A curing oven is defined as a thermal processing piece of equipment that causes a chemical reaction in a product with the use of heat. Curing ovens are utilized to harden products made from rubber, plastics, and various types of metals, and are almost exclusively used in the manufacturing industry. However, curing ovens come in many varieties, and there are numerous applications within the realm of manufacturing that require their use. Curing ovens are usually built with steel insulated panels, steel frames, and include a heating element. Curing ovens can be powered by either electricity or by natural gas, and can often be custom-designed to meet the requirements of a specific application. In addition to customization, there are specialized curing methods that fortify certain materials, such as carbon fiber material and paint.
A curative method that has been recently discovered and is becoming more widely utilized is curing by way of exposure to ultraviolet radiation. UV curing was originally introduced in the 1960’s, and became quickly adopted by a multitude of industries such as metal, glass, and plastic decorating, converting, electronics, telecommunications, automotive, and graphic arts. Over the next 50 years, UV curing has grown into a multi-billion dollar worldwide industry. The UV curing process uses a photochemical reaction. In other words, UV curing uses light instead of heat. The desired material is mixed with a small percentage of photo-initiators before being exposed to ultraviolet light. The material—whether it is an adhesive, a coating, or an ink—hardens within a matter of seconds. UV curing has quite a few advantages. First, UV-curable inks , adhesives, and coatings serve as a beneficial alternative to materials that are solvent-based. As opposed to solvent evaporation, which creates environmental pollutants and can reduce the thickness of the coating by up to 50 percent, UV curing involves no solvents, and thus no loss of volume or thickness in the coating. In turn, UV curing grants higher productivity, reduced turnaround time, less waste, less consumption of energy, and less emission of pollutants. Other benefits of UV curing include improvement in the physical properties of adhesives, coatings, and inks, reduced work-in-process, drastically reduced setup and cleanup labor, and less necessary floor space.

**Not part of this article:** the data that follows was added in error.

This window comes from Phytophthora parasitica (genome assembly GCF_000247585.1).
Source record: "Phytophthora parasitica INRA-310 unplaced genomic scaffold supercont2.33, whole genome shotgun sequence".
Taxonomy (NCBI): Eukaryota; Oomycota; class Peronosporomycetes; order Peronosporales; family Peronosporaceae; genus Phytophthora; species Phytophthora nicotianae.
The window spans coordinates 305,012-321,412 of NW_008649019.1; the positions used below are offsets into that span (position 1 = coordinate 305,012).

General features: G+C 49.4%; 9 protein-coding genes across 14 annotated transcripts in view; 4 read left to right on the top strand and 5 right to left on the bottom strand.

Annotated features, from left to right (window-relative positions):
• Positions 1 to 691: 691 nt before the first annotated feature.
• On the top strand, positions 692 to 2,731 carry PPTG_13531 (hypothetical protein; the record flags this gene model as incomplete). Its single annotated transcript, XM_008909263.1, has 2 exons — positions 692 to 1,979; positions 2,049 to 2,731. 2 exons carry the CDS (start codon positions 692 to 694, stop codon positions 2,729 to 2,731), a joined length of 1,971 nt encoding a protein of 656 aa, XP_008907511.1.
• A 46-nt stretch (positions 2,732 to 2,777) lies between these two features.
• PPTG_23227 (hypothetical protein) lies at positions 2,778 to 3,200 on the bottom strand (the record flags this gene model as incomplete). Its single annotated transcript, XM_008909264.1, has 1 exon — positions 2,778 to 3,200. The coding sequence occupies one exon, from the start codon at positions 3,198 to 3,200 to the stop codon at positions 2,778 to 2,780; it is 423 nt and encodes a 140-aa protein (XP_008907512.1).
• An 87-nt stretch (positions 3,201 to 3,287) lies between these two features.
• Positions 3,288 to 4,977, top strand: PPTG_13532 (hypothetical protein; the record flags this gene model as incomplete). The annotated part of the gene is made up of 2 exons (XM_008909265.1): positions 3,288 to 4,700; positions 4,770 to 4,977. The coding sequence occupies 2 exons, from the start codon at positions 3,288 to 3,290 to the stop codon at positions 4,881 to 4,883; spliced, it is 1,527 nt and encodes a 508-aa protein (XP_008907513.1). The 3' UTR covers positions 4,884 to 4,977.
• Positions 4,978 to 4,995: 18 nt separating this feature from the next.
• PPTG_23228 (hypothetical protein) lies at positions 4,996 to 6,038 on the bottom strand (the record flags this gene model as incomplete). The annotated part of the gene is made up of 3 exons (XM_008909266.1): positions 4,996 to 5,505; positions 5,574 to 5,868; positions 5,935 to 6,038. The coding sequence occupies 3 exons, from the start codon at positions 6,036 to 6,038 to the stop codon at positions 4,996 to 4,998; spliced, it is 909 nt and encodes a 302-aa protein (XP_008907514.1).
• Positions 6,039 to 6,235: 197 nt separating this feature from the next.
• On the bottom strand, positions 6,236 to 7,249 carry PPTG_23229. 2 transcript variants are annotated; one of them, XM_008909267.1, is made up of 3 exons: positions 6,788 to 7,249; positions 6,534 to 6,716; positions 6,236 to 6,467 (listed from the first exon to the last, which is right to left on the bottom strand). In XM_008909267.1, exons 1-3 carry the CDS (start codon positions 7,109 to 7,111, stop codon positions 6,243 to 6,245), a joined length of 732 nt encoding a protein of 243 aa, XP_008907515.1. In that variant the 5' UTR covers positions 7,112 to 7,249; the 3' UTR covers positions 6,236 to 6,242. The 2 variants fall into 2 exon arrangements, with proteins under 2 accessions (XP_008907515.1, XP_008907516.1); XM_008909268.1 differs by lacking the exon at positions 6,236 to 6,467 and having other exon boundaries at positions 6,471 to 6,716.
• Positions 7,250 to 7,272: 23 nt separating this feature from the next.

Today, UV curing technology has evolved to the point where manufacturers are now able to apply it to three-dimensional components. Examples include fiberglass composite parts, electric motor housings, golf balls, contoured wood products, automotive lighting assemblies, and plastic molded parts such as mobile phone cases. UV curing of 3-D parts is not without its challenges, however. UV curing is a “line of sight” process, meaning that every part of a give surface must be exposed to the UV radiation in order for the curing to be successful. “Shadow” areas, or any part of the object’s surface which is hidden, will not be cured. Fortunately, hybrid thermal and UV coatings are being developed that will assist manufacturers in achieving a thorough cure.
Powder coating is one example of the many types of processes carried out by a curing oven. The process of powder coating involves using static electricity to apply a powdered thermoplastic resin to a surface. The powdered resin gels and forms a protective layer around the surface of a product upon exposure to the curing oven’s heat. Numerous industries use this method of curing in order to enhance the appearance of their products, such as aerospace, marine, automotive, and furniture. Aesthetic purposes aside, various industries also utilize curing ovens to dry, preheat, and cure specific parts and components of a product. Curing ovens are used for the curing of rubber, also known as vulcanization, involves strengthening rubber products using chemicals and heat. Other processes which can be carried out by curing ovens include temperature testing, baking, sintering, and metal finishing.
Curing ovens deal with a wide variety of materials. Although the properties of these materials vary, they all react nearly the exact same way to the curing process. For example, resin materials, with the help of added heat and sometimes chemical additives, are strengthened during curing due to the process catalyzing the cross-linking of the resin’s polymer chains. Metal materials are prone to oxidation, or the degradation of surfaces due to prolonged exposure to oxygen. Heat curing the metal can not only help prevent oxidation, but also improve the metal’s durability and strength. If manufacturers need to cure metal in environments where oxidation must be avoided, there are specially designed vacuum ovens available that will enable manufacturers to cure metal under a strictly controlled atmospheric and chemical environment.
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